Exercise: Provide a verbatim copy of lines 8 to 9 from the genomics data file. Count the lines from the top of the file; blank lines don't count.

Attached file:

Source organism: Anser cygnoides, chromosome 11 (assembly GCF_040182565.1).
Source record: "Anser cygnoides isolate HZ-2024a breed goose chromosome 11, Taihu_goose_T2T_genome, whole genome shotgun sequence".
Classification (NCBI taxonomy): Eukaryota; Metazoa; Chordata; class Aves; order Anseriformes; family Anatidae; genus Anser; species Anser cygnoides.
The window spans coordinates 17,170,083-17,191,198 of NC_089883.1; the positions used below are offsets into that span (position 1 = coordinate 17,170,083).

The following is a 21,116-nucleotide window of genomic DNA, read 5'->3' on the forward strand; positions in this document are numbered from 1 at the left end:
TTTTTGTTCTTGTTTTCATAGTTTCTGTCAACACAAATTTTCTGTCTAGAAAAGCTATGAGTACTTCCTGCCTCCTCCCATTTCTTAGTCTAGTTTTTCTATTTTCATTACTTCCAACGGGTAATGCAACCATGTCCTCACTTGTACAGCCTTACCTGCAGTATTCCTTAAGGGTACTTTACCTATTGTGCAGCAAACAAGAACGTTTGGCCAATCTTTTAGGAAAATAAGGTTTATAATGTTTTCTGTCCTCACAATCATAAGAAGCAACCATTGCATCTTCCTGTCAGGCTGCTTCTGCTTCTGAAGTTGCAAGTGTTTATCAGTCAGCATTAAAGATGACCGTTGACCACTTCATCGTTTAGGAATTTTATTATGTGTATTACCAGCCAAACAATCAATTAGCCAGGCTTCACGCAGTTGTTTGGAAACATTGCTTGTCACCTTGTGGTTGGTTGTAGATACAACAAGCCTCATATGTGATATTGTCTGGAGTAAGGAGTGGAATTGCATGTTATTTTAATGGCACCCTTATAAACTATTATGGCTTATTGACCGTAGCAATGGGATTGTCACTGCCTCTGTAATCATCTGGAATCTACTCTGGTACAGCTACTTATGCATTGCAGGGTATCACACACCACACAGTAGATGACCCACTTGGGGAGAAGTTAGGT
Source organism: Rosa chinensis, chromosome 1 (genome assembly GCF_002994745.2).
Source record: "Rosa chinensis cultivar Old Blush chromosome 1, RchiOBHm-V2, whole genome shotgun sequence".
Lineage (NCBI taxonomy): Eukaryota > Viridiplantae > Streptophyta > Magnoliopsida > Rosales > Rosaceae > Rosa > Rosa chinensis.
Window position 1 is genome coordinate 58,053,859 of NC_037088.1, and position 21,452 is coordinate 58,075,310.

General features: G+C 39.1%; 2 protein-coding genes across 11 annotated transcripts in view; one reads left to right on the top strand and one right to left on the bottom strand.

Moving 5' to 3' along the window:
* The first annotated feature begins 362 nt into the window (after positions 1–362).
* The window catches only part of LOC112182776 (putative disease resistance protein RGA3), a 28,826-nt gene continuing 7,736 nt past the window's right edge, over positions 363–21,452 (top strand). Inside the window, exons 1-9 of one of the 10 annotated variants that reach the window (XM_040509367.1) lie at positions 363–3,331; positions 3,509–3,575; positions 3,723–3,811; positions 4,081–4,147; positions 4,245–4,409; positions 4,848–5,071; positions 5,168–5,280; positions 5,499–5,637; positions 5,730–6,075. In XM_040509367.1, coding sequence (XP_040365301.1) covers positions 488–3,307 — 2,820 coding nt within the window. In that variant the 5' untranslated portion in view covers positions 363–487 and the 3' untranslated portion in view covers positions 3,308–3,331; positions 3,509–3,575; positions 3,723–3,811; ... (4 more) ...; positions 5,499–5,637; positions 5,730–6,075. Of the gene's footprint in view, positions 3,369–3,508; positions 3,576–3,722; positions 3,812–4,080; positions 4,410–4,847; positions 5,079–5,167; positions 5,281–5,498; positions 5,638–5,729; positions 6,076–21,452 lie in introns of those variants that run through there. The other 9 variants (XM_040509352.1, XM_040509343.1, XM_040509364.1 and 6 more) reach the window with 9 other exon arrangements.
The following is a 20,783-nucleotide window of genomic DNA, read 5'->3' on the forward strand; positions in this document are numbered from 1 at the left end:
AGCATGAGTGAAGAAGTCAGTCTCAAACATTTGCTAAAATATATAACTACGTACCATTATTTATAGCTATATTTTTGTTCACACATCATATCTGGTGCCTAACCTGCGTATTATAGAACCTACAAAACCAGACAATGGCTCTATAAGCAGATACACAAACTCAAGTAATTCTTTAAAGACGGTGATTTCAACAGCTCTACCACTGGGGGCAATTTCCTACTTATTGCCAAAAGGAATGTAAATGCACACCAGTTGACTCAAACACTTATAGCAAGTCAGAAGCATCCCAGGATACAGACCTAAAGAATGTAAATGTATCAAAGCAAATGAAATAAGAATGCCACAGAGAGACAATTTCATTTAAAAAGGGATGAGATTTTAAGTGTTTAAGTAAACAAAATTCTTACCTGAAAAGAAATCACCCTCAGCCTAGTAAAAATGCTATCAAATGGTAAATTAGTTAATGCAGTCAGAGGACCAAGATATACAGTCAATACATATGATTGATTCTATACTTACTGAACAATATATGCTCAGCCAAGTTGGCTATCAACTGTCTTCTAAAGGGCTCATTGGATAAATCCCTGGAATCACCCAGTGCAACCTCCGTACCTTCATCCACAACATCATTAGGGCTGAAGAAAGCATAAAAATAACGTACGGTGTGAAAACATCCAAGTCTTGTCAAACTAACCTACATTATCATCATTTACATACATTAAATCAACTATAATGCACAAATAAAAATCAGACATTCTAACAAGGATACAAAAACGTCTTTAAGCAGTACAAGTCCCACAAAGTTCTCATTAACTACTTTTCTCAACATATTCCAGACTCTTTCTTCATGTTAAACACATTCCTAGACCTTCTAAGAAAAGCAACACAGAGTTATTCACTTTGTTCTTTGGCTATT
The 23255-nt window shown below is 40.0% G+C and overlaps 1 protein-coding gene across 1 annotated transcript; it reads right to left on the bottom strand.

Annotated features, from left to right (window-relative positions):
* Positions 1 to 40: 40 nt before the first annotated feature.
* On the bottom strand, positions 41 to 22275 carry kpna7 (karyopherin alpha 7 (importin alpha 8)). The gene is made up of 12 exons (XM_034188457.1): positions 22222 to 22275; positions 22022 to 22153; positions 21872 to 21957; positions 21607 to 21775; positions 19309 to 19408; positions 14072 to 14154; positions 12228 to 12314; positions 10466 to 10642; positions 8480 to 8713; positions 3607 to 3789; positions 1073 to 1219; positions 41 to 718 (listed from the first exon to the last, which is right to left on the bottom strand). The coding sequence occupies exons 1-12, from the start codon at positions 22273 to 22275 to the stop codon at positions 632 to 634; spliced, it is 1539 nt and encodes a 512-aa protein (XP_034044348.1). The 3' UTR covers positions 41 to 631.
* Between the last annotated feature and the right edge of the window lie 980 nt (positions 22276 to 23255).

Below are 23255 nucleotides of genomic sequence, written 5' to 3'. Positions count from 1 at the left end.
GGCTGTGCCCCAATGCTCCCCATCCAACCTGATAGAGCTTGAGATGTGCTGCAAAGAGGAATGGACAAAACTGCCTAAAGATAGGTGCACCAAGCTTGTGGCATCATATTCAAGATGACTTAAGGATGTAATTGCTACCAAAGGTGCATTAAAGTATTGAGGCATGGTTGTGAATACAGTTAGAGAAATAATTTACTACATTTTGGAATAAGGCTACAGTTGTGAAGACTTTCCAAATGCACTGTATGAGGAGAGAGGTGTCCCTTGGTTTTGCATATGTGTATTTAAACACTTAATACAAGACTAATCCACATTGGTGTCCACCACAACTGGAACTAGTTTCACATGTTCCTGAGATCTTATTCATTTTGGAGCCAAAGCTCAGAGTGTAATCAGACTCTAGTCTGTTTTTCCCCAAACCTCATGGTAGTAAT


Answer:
Source record: "Rosa chinensis cultivar Old Blush chromosome 1, RchiOBHm-V2, whole genome shotgun sequence".
Lineage (NCBI taxonomy): Eukaryota > Viridiplantae > Streptophyta > Magnoliopsida > Rosales > Rosaceae > Rosa > Rosa chinensis.